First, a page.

- Flame Retardants
In mid January, INTEL corporation organized a "halogen free symposium" together with the electronics organisation IPC in Scottsdale, Arizona, USA. By halogen free they meant replacement materials for halogenated (mostly brominated) flame retardants as well as PVC. The seminar was fully booked with 250 attendees, many more applicants had to be turned away.
To the surprise of many in the audience, the major electronics manufacturers present, Hewlett-Packard, DELL, Apple and Lenovo (the former PC-branch of IBM) as well as the leading chip and component manufacturer INTEL made announcements to no longer allow brominated flame retardants or PVC in new products by the end of 2009. Therefore, there was not really a discussion about whether this approach was sensible (and affordable), but the focus was only on how to manage the change. Of course, the question of how the extra cost for alternative solutions will be borne was raised time and again, particularly by suppliers. The OEMs replied that even though there is price premium on the component level (e.g. currently for printed circuit boards + 20%, for connectors + 30%), on the level of the finished article this means only a marginal increase. Furthermore, if all OEMs go halogen free at the same time, economies of scale for halogen free materials can be realized. The same happened with the transition to lead free components, when all suppliers substituted most of their inventory to lead free.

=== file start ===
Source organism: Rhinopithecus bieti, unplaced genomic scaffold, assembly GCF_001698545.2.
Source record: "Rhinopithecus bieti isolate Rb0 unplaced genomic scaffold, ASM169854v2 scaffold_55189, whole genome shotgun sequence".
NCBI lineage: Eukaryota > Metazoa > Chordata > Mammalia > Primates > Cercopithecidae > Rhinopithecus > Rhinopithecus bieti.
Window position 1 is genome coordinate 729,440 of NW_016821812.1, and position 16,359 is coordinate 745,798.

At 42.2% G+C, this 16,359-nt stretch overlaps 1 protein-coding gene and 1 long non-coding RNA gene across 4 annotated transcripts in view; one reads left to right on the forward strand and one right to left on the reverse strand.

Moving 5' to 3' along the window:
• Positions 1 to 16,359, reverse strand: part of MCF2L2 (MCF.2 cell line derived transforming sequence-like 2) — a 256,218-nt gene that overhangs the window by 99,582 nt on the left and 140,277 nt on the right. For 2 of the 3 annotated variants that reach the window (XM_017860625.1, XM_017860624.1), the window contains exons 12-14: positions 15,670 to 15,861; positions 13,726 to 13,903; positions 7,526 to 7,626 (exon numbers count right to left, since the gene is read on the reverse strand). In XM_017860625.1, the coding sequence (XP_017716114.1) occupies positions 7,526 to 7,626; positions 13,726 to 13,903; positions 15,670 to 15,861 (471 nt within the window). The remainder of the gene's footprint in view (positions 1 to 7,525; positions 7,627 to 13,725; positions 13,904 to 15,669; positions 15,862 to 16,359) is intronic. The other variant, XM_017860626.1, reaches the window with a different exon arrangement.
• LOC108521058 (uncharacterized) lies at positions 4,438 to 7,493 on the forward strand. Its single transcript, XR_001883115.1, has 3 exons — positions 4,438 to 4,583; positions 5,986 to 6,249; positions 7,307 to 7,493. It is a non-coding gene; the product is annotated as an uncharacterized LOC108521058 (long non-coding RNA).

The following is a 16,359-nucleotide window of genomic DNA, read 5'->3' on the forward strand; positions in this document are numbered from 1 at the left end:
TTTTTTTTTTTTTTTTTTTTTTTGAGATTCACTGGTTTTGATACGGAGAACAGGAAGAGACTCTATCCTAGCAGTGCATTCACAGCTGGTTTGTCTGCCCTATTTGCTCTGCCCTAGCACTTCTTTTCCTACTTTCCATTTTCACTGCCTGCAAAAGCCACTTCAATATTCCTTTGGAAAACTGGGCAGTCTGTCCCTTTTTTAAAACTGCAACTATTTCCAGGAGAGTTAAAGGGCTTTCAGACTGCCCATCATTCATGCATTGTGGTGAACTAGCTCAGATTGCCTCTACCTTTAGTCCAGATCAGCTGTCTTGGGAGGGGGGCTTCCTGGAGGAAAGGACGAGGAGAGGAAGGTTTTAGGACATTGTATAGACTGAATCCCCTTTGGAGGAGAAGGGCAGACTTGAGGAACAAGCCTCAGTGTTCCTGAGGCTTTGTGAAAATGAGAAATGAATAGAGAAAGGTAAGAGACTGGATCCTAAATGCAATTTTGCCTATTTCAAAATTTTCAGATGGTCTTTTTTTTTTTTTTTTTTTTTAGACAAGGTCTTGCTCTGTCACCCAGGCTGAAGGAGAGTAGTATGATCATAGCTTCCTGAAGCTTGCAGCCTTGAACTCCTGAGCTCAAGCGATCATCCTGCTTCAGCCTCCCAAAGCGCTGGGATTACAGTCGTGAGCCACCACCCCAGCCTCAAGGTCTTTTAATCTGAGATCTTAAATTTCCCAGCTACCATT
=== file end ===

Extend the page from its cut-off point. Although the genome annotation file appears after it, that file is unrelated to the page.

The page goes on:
Another important finding was that particularly for printed circuit boards there can be technical advantages for halogen free systems, because they can have better electrical properties than the traditional brominated ones. This is of interest for high-end applications. No fundamental reliability issues were found in the appropriate tests that were carried out.